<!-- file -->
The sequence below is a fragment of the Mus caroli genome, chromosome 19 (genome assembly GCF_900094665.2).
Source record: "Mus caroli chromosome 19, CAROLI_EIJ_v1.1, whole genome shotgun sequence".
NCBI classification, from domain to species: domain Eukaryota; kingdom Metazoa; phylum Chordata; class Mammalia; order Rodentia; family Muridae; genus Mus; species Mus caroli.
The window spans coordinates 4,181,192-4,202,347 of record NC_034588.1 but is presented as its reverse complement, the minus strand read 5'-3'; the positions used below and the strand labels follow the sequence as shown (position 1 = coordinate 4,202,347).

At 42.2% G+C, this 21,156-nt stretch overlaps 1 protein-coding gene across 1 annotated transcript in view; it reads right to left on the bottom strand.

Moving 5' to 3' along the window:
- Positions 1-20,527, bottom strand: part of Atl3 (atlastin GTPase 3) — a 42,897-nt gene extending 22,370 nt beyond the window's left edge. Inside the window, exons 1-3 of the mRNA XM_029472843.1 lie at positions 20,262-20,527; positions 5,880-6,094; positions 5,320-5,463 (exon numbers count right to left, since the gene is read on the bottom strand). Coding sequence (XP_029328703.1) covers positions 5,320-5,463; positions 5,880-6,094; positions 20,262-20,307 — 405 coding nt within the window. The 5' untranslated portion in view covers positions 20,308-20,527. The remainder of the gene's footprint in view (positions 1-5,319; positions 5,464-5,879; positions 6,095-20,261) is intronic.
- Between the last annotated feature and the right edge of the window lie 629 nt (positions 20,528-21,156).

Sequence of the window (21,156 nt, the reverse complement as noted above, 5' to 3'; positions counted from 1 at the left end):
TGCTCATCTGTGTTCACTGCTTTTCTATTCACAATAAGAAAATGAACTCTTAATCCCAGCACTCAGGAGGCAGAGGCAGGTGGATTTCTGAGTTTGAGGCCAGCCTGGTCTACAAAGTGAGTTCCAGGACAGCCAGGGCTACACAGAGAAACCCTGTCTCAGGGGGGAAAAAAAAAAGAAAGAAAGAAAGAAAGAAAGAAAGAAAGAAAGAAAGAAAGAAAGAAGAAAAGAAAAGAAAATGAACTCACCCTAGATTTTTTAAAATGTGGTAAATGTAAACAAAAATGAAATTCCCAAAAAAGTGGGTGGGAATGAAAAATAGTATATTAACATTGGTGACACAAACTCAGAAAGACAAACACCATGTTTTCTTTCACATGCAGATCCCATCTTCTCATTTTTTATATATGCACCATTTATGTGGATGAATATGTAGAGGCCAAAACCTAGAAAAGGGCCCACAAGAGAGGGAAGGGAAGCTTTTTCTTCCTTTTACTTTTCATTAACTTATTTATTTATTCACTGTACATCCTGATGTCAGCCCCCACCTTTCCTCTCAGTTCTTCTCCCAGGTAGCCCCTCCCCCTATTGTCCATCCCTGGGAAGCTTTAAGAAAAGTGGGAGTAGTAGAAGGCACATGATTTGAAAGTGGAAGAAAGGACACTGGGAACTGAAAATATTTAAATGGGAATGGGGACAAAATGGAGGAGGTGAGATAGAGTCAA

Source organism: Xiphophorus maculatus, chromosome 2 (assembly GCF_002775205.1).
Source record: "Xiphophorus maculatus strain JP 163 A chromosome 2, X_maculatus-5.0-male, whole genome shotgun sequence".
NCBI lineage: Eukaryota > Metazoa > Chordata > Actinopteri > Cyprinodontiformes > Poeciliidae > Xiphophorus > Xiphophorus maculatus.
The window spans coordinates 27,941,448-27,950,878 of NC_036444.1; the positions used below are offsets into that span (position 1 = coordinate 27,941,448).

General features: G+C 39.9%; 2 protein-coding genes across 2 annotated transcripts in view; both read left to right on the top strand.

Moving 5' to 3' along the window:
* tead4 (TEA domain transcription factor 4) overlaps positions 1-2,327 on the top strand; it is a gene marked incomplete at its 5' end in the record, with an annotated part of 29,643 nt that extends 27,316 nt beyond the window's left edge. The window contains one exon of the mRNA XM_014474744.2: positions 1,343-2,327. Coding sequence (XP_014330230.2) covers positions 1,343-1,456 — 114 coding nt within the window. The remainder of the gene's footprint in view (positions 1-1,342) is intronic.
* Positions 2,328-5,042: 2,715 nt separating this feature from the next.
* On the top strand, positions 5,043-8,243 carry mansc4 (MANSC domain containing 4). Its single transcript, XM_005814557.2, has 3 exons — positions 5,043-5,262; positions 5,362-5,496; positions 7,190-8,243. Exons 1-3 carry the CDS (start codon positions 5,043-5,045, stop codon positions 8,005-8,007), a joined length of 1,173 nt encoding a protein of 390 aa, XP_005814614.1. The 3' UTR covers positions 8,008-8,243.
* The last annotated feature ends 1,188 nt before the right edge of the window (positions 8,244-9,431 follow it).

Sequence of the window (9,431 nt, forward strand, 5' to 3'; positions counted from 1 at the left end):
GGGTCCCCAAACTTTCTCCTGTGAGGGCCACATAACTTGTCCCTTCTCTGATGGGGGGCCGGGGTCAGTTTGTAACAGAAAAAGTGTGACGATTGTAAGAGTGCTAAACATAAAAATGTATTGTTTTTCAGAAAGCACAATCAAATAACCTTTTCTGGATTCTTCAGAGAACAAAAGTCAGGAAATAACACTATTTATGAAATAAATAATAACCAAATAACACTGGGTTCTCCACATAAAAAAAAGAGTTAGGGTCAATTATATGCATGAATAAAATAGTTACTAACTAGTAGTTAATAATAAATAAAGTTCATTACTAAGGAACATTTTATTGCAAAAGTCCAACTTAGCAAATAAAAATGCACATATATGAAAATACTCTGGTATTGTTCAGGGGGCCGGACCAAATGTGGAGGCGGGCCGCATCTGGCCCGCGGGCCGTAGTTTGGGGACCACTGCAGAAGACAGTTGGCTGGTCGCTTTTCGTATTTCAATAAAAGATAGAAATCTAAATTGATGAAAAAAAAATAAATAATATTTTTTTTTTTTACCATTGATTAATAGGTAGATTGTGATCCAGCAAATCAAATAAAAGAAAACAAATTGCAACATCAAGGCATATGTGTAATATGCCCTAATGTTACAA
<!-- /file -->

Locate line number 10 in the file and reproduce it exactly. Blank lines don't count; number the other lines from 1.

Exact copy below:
TGCTCATCTGTGTTCACTGCTTTTCTATTCACAATAAGAAAATGAACTCTTAATCCCAGCACTCAGGAGGCAGAGGCAGGTGGATTTCTGAGTTTGAGGCCAGCCTGGTCTACAAAGTGAGTTCCAGGACAGCCAGGGCTACACAGAGAAACCCTGTCTCAGGGGGGAAAAAAAAAAGAAAGAAAGAAAGAAAGAAAGAAAGAAAGAAAGAAAGAAAGAAAGAAGAAAAGAAAAGAAAATGAACTCACCCTAGATTTTTTAAAATGTGGTAAATGTAAACAAAAATGAAATTCCCAAAAAAGTGGGTGGGAATGAAAAATAGTATATTAACATTGGTGACACAAACTCAGAAAGACAAACACCATGTTTTCTTTCACATGCAGATCCCATCTTCTCATTTTTTATATATGCACCATTTATGTGGATGAATATGTAGAGGCCAAAACCTAGAAAAGGGCCCACAAGAGAGGGAAGGGAAGCTTTTTCTTCCTTTTACTTTTCATTAACTTATTTATTTATTCACTGTACATCCTGATGTCAGCCCCCACCTTTCCTCTCAGTTCTTCTCCCAGGTAGCCCCTCCCCCTATTGTCCATCCCTGGGAAGCTTTAAGAAAAGTGGGAGTAGTAGAAGGCACATGATTTGAAAGTGGAAGAAAGGACACTGGGAACTGAAAATATTTAAATGGGAATGGGGACAAAATGGAGGAGGTGAGATAGAGTCAA